The cover for one of 15 online guides to backpacking trips and two wilderness canoe trips in Jasper National Park.

Winter is finally losing its grip on the Canadian Rockies. The first robins have made an appearance, not to mention the first grizzly bears. It won’t be long until we hear the sound of the first mosquitoes buzzing in our ears.

Even if you’re not looking forward to the mozzies, it is a good time of year for pulling out the guidebooks and maps to plan trips once summer arrives. And maybe reserve campsites before they’re all taken.

While we always promote the Canadian Rockies Trail Guide and Gem Trek maps for planning your backcountry trip, you should definitely check out the excellent backcountry guides on the Jasper National Park website.

There is no better Canadian National Park for backpacking than Jasper, and these multi-page guides are absolutely unmatched anywhere in North America.

The backpacker’s park

While we’ve always recognized Jasper as the best backpacking area in Canada, despite its northern latitude, it is also the best mountain park for early-season outings. Several of the 15 backpacking trips can be completed as early as May or June, and I’ve marked them with an asterisk (*) in the following list. You can also add a couple lower elevation campgrounds on longer trails (Lower Fryatt CG on Fryatt Valley and Whirlpool CG on Athabasca Pass), which are attractive early-season destinations.

An excellent overview map for Jasper’s popular Skyline trail—one of downloadable backcountry trip guides on the park’s website.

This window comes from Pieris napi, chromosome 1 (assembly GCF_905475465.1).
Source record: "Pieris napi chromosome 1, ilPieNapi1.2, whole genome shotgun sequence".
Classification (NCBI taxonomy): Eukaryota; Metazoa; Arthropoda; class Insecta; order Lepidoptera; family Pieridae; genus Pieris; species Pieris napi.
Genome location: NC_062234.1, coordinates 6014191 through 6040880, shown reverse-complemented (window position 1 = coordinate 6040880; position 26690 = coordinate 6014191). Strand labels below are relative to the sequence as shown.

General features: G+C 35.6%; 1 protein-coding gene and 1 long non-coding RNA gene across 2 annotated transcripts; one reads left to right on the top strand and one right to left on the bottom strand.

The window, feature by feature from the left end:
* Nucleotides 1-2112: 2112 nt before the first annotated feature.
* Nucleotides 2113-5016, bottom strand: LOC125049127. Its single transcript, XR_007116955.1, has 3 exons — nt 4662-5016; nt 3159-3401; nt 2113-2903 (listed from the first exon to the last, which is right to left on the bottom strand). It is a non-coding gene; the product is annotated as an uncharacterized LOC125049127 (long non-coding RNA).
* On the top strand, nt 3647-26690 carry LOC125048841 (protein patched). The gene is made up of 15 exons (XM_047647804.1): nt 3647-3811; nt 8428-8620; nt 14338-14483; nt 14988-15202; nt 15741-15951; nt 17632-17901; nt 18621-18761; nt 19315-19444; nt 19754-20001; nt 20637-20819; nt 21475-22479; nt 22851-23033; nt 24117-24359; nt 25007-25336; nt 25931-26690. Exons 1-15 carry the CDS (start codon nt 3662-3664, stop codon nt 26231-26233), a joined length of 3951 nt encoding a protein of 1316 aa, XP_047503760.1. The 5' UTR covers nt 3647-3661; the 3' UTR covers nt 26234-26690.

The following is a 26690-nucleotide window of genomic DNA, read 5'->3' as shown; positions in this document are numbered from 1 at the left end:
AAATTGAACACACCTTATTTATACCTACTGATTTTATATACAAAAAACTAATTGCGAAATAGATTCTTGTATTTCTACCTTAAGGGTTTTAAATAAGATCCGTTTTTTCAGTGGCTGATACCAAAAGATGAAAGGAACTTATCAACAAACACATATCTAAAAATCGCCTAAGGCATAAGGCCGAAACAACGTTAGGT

Two to three day trips:
Big Bend *
Celestine Lake *
Fryatt Valley
Geraldine Lakes
Jacques Lake *
Maligne Pass
Saturday Night Loop *
Skyline
Tonquin Valley

Four day trips:
Brazeau Loop
Poboktan-Jonas Pass
Fiddle River

Seven to ten day trips:
Athabasca Pass
North Boundary
South Boundary

 

UTM coordinates for campgrounds

A number of graphics are used to illustrate “Trails and trips” guides, like “Campground information” (with UTM coordinates) and “Elevation guide”. Distance graphs, similar to what you find on highway maps, are also included.

Some of the trails in the “seven to ten day” category, are not well maintained and sections are often obscured by deadfall and wildfire overgrowth. That’s where accurate UTM (Universal Transverse Mercator) references for backcountry campgrounds are invaluable.

Unlike some UTM coordinates for campgrounds in other national parks, Jasper’s seem to be spot on, which is really essential when you’ve lost the trail and are trying to find your way with a GPS unit. (I prefer latitude and longitude readings when I’m working with GPS, and I use the “UTM to Latitude & Longitude Converter” on The Engineering ToolBox website.)

While the Canadian Rockies Trail Guide provides a good general overview of these routes and detailed distance outlines, the suggested itineraries in Jasper’s “Trails & Trips” are often not exactly the same.

But if you want the best up-to-date information, GPS references for backcountry campsites, excellent graphics (including overview maps on longer trips), and Parks Canada’s latest requirements and recommendations, you should definitely download the online pdf files from the Trails & trips “Suggested Itineraries” page on the Jasper National Park website.